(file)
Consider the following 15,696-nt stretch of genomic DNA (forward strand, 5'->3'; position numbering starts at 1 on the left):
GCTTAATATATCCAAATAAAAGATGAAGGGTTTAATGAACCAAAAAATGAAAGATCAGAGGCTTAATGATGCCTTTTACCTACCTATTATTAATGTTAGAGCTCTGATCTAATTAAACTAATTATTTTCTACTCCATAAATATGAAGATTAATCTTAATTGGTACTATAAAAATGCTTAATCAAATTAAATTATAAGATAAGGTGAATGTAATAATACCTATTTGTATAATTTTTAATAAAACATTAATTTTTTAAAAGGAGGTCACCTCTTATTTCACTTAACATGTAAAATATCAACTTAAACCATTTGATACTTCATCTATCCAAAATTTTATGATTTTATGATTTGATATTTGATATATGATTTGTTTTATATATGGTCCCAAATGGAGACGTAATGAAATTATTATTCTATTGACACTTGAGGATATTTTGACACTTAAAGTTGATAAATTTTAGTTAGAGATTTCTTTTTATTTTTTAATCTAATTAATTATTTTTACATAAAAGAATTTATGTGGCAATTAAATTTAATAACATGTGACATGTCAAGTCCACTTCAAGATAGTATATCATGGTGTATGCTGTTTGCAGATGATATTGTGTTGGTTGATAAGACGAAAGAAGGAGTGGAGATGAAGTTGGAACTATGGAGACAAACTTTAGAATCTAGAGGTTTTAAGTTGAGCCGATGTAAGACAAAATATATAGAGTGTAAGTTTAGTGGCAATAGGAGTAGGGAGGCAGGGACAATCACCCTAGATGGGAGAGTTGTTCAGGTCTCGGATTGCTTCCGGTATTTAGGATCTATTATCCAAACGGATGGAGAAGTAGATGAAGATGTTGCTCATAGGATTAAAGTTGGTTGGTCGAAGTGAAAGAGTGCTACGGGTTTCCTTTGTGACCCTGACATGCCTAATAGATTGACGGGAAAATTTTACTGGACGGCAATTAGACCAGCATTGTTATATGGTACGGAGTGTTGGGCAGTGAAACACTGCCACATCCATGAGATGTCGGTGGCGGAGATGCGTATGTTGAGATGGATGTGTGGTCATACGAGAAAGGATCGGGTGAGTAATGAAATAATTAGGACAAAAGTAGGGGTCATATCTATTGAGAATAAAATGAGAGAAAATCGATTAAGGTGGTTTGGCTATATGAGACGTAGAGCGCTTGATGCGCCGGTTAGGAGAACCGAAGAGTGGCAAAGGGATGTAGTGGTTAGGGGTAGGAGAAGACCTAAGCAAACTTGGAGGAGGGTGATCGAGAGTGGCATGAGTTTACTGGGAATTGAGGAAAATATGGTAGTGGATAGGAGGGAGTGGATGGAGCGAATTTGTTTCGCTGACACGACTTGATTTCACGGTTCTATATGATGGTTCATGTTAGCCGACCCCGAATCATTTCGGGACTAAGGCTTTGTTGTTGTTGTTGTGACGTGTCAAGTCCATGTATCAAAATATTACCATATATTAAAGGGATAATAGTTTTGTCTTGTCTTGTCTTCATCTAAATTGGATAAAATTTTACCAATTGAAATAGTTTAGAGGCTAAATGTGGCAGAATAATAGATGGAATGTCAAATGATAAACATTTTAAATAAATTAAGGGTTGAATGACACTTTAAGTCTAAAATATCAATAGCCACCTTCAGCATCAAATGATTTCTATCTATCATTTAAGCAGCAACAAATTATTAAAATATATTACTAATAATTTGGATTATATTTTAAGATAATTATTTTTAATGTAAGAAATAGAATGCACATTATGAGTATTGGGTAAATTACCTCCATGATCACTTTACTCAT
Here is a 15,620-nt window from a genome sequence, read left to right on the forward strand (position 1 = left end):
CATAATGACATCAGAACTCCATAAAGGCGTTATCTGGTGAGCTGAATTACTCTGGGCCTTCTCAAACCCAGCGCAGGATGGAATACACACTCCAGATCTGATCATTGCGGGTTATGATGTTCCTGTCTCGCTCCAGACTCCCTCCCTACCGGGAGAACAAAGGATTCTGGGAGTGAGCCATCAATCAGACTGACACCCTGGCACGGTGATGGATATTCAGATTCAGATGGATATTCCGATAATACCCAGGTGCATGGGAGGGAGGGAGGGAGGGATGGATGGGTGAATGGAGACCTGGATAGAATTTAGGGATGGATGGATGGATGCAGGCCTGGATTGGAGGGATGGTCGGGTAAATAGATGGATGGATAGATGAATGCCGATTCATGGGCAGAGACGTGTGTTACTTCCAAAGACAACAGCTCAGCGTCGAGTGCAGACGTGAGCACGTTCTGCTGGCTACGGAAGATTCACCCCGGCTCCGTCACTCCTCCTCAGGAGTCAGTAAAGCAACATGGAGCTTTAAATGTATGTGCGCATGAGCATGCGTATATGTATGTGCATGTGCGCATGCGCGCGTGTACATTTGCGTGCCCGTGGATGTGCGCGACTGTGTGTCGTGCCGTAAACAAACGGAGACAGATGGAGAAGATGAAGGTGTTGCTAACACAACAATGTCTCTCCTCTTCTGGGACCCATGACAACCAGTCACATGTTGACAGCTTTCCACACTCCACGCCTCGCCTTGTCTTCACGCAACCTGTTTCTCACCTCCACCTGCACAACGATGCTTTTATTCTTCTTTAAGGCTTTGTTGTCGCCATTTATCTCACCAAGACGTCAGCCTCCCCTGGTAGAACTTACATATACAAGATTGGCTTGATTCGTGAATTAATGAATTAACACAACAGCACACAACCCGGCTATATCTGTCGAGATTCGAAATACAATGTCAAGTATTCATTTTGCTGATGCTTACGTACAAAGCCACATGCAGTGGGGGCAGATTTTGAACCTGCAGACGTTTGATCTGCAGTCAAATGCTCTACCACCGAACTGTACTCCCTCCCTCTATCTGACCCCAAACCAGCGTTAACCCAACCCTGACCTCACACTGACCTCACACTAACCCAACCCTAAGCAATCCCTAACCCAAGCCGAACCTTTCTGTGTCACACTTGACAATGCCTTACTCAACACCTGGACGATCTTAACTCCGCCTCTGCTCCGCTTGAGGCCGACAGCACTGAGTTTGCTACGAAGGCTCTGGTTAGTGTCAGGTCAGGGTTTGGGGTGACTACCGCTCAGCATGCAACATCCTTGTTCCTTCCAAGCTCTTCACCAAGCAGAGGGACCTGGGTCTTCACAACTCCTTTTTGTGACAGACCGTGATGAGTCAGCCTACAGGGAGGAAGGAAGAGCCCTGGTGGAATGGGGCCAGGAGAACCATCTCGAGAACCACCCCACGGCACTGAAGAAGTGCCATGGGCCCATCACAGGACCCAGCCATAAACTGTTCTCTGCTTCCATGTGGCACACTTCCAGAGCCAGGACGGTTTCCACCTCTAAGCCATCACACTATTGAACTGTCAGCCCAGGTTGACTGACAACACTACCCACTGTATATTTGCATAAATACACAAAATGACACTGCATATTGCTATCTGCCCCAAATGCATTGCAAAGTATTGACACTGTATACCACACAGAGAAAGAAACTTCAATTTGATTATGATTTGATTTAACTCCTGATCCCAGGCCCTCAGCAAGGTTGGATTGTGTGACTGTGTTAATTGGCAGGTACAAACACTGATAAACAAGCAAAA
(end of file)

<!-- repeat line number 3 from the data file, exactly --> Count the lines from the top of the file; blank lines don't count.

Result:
Here is a 15,620-nt window from a genome sequence, read left to right on the forward strand (position 1 = left end):